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Manning's Ever-Expanding Legacy

Posted May 28, 2014

In addition to his on-field accomplishments, Peyton Manning has built a foundation that on Wednesday announced $1 million in donations.

ENGLEWOOD, Colo. -- There's the football legacy Peyton Manning will leave when his playing career concludes: a league-record haul of MVP trophies, armfuls of records, touchdown passes by the bushel and a new standard for intense study of the game that the new generation of quarterbacks admires and strives to emulate.

All of that pales next to the Peyton Manning Children's Hospital at St. Vincent Hospital in Indianapolis. He earned his name on the building, through fundraising, personal donations and endless personal visits with patients. Manning left the Colts, but through the hospital, and continued charity work there, he has not truly left Indianapolis.

But he can be in two places at once. Or three. Or four. The PeyBack Foundation -- established in 1999, as he went through his second NFL season -- assures that. Through it, $1 million will be dispersed to organizations and programs serving children and families, particularly those considered at risk, with the funds distributed in the stops along his life's path: Louisiana, Tennessee, Indiana, and now, Colorado.

"Everything that comes in goes right back out," Manning said. "We had a fundraiser here in Colorado last summer and all the money that we raised that’s coming in, it’s just a filter. It’s going right back out."

Like John Lynch before him, Manning is committed to having the same kind of impact in Colorado that he did in his previous home. Lynch's foundation expanded its footprint from the Tampa Bay area to the Front Range after he signed with the Broncos in 2004, and now Manning's does the same.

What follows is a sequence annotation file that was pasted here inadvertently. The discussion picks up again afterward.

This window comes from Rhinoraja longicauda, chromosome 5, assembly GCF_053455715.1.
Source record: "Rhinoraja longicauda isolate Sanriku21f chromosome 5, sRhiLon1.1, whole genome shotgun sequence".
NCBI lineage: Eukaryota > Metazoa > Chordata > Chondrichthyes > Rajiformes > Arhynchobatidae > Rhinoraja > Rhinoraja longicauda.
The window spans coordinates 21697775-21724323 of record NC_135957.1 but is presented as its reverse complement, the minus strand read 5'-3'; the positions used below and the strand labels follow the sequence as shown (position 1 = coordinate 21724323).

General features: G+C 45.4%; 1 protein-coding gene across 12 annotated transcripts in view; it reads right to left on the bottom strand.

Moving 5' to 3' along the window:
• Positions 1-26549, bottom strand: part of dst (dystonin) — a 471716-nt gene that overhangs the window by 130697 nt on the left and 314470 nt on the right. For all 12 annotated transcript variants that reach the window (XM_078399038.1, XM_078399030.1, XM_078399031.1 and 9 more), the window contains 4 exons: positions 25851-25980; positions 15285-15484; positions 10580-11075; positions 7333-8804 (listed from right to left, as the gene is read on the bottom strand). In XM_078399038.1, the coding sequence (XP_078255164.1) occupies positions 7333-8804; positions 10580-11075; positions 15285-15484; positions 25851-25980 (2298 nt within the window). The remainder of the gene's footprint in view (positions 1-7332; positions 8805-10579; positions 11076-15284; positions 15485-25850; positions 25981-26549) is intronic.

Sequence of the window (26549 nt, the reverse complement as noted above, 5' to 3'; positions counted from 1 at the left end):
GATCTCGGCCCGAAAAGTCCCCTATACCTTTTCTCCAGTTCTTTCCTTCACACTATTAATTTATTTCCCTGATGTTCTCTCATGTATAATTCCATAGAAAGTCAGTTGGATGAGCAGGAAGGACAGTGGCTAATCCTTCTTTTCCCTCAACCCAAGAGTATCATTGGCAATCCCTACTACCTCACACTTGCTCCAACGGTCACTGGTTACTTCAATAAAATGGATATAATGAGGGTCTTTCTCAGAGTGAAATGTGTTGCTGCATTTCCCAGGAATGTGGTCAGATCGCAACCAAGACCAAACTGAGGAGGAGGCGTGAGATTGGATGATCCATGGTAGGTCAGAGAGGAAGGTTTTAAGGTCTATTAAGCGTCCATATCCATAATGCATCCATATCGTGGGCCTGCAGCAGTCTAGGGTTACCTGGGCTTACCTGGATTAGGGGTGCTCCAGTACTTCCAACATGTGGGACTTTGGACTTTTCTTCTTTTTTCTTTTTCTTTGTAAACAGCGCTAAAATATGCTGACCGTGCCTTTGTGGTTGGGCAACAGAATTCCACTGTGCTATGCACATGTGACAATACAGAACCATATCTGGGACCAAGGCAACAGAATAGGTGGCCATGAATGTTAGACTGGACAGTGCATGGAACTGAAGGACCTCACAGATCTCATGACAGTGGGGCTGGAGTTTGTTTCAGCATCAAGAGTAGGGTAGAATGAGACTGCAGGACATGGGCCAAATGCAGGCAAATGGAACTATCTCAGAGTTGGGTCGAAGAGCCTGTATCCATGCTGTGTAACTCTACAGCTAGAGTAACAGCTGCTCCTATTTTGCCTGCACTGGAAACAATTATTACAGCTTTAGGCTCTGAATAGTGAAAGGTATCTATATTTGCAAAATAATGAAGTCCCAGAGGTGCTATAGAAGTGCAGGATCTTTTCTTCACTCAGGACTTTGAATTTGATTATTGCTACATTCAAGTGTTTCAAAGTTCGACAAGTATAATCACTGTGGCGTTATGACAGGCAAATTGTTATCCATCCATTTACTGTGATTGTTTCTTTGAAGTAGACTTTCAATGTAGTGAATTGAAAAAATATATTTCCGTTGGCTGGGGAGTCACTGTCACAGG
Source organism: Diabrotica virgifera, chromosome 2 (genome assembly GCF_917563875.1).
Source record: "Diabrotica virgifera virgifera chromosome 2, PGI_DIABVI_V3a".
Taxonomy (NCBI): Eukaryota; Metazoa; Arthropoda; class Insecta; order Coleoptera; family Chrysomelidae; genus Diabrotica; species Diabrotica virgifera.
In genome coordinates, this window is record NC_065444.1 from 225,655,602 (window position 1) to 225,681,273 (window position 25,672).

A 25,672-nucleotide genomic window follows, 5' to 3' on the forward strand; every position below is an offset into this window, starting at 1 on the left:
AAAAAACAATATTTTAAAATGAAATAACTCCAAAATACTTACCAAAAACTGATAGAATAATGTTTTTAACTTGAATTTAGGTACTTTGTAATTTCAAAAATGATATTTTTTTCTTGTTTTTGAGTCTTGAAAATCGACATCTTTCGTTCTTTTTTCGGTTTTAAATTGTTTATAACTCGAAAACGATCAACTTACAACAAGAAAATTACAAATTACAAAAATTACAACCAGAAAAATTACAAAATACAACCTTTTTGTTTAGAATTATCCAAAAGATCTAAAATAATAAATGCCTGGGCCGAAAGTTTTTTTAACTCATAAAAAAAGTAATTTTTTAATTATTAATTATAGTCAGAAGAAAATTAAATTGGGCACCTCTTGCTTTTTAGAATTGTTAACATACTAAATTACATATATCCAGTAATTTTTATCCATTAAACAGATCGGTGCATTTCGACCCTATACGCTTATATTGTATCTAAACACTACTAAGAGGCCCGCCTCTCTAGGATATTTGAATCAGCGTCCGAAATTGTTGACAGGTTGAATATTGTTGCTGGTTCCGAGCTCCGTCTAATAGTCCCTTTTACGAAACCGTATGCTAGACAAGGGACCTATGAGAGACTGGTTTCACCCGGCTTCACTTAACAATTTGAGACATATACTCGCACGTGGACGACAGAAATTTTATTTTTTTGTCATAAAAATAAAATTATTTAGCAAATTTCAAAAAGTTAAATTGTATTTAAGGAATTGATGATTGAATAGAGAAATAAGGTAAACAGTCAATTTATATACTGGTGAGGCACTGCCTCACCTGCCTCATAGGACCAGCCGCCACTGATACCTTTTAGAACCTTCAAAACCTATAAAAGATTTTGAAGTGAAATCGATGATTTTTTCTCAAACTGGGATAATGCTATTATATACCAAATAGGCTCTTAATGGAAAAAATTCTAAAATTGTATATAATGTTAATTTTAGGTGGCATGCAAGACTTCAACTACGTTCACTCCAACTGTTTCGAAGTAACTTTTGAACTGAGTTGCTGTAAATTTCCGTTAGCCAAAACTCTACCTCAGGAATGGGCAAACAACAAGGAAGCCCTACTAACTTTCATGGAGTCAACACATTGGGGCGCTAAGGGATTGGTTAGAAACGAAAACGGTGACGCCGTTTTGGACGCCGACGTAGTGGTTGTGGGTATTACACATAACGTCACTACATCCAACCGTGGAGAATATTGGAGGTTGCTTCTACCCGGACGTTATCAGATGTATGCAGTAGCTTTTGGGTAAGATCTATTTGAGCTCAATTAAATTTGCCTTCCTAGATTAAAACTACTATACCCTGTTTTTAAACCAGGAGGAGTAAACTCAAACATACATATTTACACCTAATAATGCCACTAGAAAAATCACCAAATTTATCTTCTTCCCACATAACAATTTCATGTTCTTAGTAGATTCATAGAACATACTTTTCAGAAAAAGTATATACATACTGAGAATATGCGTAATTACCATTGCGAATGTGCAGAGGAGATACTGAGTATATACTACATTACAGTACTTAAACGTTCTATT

But as is the case with his football life, it took his charitable side a little bit of time to get to know his new environment after arriving in 2012.

"I think I certainly feel more comfortable in my surroundings here in Denver and have more of an understanding of what the routine is, of what the culture here is as far as football is concerned. So when you do have some free time, it does allow you to do more in the community," he said. "I didn’t do as much my first year, especially as you’re kind of getting comfortable, and certainly had a ton of uncertainty with my injury and rehab. So it’s nice to get back into more of a normal routine of the way that I’ve played quarterback and done things in the offseason as I used to do in years past when I was healthy under normal circumstances."

And now that Manning is settled into life here, over $600,000 of the $1 million dispersed this year will go to Colorado charities.

"We’re trying to find the youth organizations that need it the most. There’s a lot of kids in Colorado, more than we could touch in a lifetime. But the goal is to try, to try to make the impact and provide these funds to programs that are helping these kids, who aren’t having the easiest of lives, and providing leadership and growth opportunities to these programs that are helping these children," he said. "We’re proud of the number and obviously we’ll keep trying to help and keep trying to raise money, give money."

Given the massive scope of his charitable involvement in Indiana during his 14 seasons with the Colts, it would seem Manning's contribution to Colorado has only just begun. It's that standard to which young quarterbacks should aspire, and not just what the future Hall of Famer does between the lines.

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